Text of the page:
Please use this identifier to cite or link to this item: http://rportal.lib.ntnu.edu.tw:80/handle/20.500.12235/84879
Title: The Relationships among Leader-Member Exchange, Employee Voice Behavior, Psychological Safety, and Gender: A Study in the Private Sector in El Salvador
The Relationships among Leader-Member Exchange, Employee Voice Behavior, Psychological Safety, and Gender: A Study in the Private Sector in El Salvador
Authors: 盧承杰
Lu, Cheng-Chieh
狄曼姿
Barbara Marcela Mendez Diaz
Keywords: Leader-Member Exchange
Employee Voice Behavior
Psychological Safety
Gender
Leader-Member Exchange
Employee Voice Behavior
Psychological Safety
Gender
Issue Date: 2019
Abstract: An organization in which employees are actively engaged in Employee Voice Behavior provides a competitive advantage for organizations in today’s highly competitive business world. The purpose of this study was to examine how high-quality interactions between leaders an employee’s affects how much employees are willing to engage in Employee Voice Behavior, whether Psychological Safety serves as a mediator in the relationship, and whether Gender serves as a moderator in said relationship. Extending from the well-known Leader-Member Exchange Theory (LMX), this study presents the hypothesis that supervisors who engage in high-level LMX practices have an effect on subordinates’ use of Employee Voice Behavior in which Psychological Safety mediates the relationship, and Gender moderates the relationship. This research study adopted a quantitative approach using an on-line survey questionnaire to collect data. The collected sample data was of 200 Salvadorian employees working in Finance, Customer Service and/or Sales department in the private sector from six different organizations. IBM SPSS 23.0 was used to run descriptive analysis, Pearson’s correlation analysis and hierarchical regression analysis. The results showed that Leader-Member Exchange is related to Employee Voice Behavior, that Psychological Safety partially mediates the relationship between LMX and Employee Voice Behavior, and that Gender does not moderate the relationship between LMX and Employee Voice Behavior.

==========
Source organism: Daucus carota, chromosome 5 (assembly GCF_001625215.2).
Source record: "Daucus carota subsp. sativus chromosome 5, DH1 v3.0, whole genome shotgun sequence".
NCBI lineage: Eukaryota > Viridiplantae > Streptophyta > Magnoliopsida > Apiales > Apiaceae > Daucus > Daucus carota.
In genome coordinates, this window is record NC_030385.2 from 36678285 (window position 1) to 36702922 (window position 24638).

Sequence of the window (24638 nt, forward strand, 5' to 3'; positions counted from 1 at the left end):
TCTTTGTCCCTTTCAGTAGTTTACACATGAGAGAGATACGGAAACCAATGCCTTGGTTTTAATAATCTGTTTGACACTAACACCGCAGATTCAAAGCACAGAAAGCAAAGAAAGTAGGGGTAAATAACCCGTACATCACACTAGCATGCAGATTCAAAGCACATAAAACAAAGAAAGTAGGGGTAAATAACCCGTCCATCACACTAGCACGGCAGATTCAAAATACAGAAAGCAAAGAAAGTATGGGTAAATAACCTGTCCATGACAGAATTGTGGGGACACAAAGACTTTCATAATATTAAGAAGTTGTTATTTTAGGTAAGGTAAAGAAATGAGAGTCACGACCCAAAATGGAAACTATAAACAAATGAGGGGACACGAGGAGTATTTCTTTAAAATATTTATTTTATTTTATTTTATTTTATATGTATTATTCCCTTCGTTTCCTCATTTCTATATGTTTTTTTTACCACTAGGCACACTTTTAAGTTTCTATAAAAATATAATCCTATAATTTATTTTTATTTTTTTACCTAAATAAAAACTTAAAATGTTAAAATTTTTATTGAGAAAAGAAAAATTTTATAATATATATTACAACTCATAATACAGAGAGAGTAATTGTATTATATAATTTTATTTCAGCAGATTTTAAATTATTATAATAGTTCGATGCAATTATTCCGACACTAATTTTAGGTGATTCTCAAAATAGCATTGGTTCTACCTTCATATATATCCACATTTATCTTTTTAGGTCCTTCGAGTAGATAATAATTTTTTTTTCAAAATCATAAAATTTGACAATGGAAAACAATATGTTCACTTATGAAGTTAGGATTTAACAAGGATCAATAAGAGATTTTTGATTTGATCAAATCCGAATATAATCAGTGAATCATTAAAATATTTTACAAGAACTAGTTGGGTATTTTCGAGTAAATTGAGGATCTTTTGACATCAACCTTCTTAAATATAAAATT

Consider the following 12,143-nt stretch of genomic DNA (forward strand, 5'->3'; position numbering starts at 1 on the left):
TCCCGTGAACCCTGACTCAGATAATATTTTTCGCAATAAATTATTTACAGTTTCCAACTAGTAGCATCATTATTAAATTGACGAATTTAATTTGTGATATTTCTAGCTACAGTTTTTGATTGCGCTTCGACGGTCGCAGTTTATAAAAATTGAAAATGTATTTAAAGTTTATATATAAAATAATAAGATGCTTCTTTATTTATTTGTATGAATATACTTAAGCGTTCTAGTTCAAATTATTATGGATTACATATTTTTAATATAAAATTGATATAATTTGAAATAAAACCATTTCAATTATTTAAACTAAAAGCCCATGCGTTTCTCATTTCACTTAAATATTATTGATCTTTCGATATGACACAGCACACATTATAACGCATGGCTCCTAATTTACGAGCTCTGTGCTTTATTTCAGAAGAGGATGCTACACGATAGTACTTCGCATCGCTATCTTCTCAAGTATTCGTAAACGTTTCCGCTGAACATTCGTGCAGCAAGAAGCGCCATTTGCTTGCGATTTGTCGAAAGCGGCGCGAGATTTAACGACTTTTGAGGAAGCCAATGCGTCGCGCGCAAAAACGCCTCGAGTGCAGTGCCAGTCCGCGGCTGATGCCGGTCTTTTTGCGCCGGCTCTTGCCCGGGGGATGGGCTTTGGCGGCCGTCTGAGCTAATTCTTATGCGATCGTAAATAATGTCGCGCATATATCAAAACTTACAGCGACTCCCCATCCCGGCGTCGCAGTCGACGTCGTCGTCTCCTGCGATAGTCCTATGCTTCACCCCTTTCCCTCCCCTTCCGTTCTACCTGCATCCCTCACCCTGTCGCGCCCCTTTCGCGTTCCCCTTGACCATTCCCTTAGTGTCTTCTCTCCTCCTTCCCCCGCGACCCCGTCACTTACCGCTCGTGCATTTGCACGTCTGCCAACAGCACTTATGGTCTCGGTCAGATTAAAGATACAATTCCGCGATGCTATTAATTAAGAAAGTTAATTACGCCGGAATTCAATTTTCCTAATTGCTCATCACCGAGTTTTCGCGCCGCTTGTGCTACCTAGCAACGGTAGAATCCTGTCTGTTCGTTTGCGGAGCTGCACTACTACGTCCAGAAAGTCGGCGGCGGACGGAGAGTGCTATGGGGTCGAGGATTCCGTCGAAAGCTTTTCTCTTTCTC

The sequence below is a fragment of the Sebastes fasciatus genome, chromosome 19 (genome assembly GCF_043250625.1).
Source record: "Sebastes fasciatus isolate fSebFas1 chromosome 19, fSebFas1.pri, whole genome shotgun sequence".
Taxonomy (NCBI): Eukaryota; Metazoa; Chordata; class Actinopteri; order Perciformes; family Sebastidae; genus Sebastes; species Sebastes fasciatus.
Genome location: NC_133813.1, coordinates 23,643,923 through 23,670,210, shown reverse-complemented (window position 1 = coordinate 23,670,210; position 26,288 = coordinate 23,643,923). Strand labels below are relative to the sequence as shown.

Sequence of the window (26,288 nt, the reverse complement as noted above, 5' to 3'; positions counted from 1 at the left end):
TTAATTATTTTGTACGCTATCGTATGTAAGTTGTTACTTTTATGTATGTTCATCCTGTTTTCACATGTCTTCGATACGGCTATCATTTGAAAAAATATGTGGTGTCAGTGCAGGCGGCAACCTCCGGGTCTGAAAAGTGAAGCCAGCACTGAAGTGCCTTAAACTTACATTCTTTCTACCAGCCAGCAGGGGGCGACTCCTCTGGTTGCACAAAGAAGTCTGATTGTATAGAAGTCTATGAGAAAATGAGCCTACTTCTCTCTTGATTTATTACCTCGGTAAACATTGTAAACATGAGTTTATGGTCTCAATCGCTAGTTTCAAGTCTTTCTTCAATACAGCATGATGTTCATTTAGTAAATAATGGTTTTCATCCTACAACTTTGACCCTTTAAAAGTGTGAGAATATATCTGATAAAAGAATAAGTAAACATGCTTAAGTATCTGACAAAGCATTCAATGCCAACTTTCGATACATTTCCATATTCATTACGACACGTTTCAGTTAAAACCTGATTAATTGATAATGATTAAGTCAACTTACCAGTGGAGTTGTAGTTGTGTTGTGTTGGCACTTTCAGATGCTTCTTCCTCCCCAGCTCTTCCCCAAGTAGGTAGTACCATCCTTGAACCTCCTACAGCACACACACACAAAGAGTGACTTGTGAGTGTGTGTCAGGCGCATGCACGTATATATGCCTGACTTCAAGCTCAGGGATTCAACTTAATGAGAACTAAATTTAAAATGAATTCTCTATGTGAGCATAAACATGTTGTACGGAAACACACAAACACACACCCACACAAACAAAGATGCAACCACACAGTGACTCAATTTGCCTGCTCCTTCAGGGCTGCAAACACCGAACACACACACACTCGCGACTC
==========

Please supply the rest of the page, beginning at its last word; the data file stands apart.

An organization in which employees are actively engaged in Employee Voice Behavior provides a competitive advantage for organizations in today’s highly competitive business world. The purpose of this study was to examine how high-quality interactions between leaders an employee’s affects how much employees are willing to engage in Employee Voice Behavior, whether Psychological Safety serves as a mediator in the relationship, and whether Gender serves as a moderator in said relationship. Extending from the well-known Leader-Member Exchange Theory (LMX), this study presents the hypothesis that supervisors who engage in high-level LMX practices have an effect on subordinates’ use of Employee Voice Behavior in which Psychological Safety mediates the relationship, and Gender moderates the relationship. This research study adopted a quantitative approach using an on-line survey questionnaire to collect data. The collected sample data was of 200 Salvadorian employees working in Finance, Customer Service and/or Sales department in the private sector from six different organizations. IBM SPSS 23.0 was used to run descriptive analysis, Pearson’s correlation analysis and hierarchical regression analysis. The results showed that Leader-Member Exchange is related to Employee Voice Behavior, that Psychological Safety partially mediates the relationship between LMX and Employee Voice Behavior, and that Gender does not moderate the relationship between LMX and Employee Voice Behavior.
URI: http://etds.lib.ntnu.edu.tw/cgi-bin/gs32/gsweb.cgi?o=dstdcdr&s=%22http://etds.lib.ntnu.edu.tw/cgi-bin/gs32/gsweb.cgi?o=dstdcdr&s=id=%22G060686019I%22.&%22.id.&
http://rportal.lib.ntnu.edu.tw:80/handle/20.500.12235/84879
Other Identifiers: G060686019I
Appears in Collections:學位論文

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